5G can bring technology and innovation into the equation, enabling retailers to make data-driven decisions, see the supply chain from start to finish, and collaborate with customers to create and build memorable experiences.
All things considered, would you rather buy something in a physical store or online? If you’re one of the respondents to Raydiant’s recent survey, you may do a lot of online shopping but really prefer the in-store experience. According to them “State of the shopping experienceResearch, 48% of consumers want to shop in a physical, brick-and-mortar store.
At the height of ecommerce, just being online was enough to set a brand apart. Today, brands that want to connect with their customers must offer the best of both worlds: the convenience and immediacy of online with face-to-face contact. And thanks to 5G, we are looking at a new retail era.
We’ve seen several scintillating examples of stores delivering high-tech experiences to in-store consumers, but 5G could take this to a new level.
Augmented Reality (AR) as standard practice
Shopify recently announced that 71% of consumers would shop in-store more often if they could participate in immersive AR experiences. Consumers have often participated in AR pop-up experiences or special events, but 5G provides the foundation for a continuous experience in mainstream retail locations.
5G provides a supercharged network that can seamlessly transfer much higher volumes of data faster, an essential part of bringing AR to consumers every day. Consumers can visualize products online in the real world and then experience products in-store in new and exciting ways. For example, a customer trying on a shirt might change the lighting, decor, or colors to visualize what the shirt will look like outside the locker room. Once they have found their favorite shirt, AR can suggest accessories or other garments to complete the look without leaving the dressing room.
From there, the customer can send data to their mobile devices to track purchases and wish lists to buy later. When the time is right, they can find exactly the piece they need online, creating a seamless experience from start to finish.
Smart tagging provides consumers with dynamic information
Few things are more frustrating than not having the right information for the desired product. Consumers check inventory online, only to find that the in-store counts are incorrect. They wonder what the difference is between two products and can’t figure it out. Mislabeled or unlabeled pricing information creates problems when something appears to be on sale and isn’t.
RFID tags provide consumers with dynamic information for any desired product. Smart shelving can help retailers track inventory more accurately, and consumers can learn everything they need to know about a product from start to finish with a simple mobile device.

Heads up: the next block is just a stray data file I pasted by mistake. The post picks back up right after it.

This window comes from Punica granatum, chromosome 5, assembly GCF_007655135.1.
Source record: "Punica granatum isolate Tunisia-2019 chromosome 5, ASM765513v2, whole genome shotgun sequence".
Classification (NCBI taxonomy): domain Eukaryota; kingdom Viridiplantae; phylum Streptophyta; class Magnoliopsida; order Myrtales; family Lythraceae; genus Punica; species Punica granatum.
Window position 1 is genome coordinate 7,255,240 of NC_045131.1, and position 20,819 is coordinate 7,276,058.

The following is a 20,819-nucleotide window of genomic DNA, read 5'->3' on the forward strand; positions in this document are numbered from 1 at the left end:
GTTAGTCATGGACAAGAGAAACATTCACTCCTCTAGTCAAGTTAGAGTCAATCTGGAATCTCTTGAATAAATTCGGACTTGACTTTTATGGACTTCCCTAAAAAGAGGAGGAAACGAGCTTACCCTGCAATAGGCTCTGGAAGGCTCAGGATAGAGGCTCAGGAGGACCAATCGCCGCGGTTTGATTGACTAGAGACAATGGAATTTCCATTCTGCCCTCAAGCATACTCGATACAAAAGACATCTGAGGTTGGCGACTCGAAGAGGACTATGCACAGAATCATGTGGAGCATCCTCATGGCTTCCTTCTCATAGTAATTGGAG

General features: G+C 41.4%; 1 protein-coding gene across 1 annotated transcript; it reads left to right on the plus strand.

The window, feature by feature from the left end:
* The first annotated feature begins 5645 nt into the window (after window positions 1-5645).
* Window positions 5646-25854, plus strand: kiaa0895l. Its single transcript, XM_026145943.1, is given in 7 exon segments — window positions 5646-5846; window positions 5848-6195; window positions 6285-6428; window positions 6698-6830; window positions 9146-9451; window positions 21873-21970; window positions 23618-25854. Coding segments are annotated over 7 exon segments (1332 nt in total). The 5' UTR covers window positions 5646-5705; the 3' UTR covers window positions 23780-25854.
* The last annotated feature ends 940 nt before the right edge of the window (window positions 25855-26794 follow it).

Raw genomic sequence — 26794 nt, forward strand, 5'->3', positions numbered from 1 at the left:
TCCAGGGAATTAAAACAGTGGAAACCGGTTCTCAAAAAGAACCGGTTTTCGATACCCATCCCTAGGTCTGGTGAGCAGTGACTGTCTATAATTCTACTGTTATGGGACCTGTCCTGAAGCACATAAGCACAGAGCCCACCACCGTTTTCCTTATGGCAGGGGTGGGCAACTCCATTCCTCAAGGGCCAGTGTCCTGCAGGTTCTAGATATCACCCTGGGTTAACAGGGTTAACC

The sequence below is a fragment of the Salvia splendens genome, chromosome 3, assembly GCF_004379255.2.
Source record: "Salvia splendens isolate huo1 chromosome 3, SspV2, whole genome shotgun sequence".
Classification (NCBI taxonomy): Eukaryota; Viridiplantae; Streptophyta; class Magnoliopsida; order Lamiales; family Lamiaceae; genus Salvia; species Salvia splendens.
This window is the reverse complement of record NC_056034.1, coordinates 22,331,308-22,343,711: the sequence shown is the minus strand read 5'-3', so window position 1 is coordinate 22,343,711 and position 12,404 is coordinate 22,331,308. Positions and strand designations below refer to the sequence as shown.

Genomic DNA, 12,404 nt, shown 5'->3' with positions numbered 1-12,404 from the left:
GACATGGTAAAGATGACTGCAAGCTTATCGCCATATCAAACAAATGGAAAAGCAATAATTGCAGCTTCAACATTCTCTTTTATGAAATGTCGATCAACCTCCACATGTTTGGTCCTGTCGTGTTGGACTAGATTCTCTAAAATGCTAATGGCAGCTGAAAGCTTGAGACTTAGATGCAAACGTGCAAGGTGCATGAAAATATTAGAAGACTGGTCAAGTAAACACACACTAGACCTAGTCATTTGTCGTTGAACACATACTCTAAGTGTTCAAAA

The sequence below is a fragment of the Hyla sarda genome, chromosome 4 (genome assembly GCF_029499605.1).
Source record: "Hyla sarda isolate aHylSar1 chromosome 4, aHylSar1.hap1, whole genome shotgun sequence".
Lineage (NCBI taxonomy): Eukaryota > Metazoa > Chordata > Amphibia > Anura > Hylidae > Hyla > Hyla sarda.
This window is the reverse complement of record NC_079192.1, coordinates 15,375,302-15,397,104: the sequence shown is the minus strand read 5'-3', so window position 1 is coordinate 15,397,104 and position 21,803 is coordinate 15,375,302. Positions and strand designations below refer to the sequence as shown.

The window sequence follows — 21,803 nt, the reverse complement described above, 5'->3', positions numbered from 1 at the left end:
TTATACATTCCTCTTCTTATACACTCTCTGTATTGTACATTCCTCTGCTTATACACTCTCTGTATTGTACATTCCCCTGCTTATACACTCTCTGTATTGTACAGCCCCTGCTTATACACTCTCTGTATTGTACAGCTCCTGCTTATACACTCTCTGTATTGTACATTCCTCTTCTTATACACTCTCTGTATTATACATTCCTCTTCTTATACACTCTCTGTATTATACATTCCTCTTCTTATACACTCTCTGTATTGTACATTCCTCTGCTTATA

Even more interestingly, these smart tags can personalize information for each shopper through 5G data transfers. Customers can connect to the network and discover more about each product, from where it comes from to how it’s made and more. More people than ever want to buy things that fit their values and may be more willing to pay a premium. Smart tags enable this kind of personalized shopping.
Consumers will find stores re-imagined as curated experiences, but that’s not all that happens. These experiences require hard work behind the scenes to ensure everything happens seamlessly on the floor. 5G makes that magic a little easier.
Supply chain optimization
AR won’t help customer experiences if their favorite products aren’t even on the shelves. Retail brands are now global, with supply chain partners around the world. When a puzzle piece does not align, the whole picture is lost.
With 5G, supply chain partners can analyze and share data in near real time to make better product predictions. Stores can now better analyze demand based on trends rather than historical forecasts, and move quickly to account for disruptions.
Those smart RFID tags can reduce manual documentation and warn manufacturers of potential accidents earlier. Cloud-based backend systems are becoming more manageable as 5G allows for rapid transfer of massive amounts of data. And brands gain 24/7 visibility across the entire supply chain.
Frictionless, optimized store layouts
Stores can also use 5G data transfer to create networked webs that enable frictionless experiences. Checkout is a special challenge for many stores. Too many cashiers and machines remain idle. Too few and stores end up with excited customers at the end of their experience.
Contactless payment could be on the rise. Amazon ran a store where customers simply grabbed what they needed and walked out, mimicking their transformative online purchases with one click. In fact, a majority of consumers would like to see some form of contactless payment in their favorite stores.
Stores can also apply the same traffic principles to their brick-and-mortar stores as they do to online shopping. Stores can (anonymously) track customer patterns throughout the store, analyze inventory levels, and optimize product placement to build truly consumer-friendly retail locations.
What do we build? A bridge from online retail to off
5G will begin to close the gap between online and in-store experiences. Consumers are already used to shopping in both worlds, but the new network will allow stores to curate those experiences for customers. Moreover, 5G will bring analytics to the physical world in ways that were not possible before, thanks to continuous connections.
As retailers look for ways to differentiate themselves in a global economy, 5G can bring technology and innovation into the equation. They make data-driven decisions, see the supply chain from start to finish, and collaborate with customers to curate and build memorable experiences. Thanks to low latency and improved connectivity, we will soon be entering a new retail era.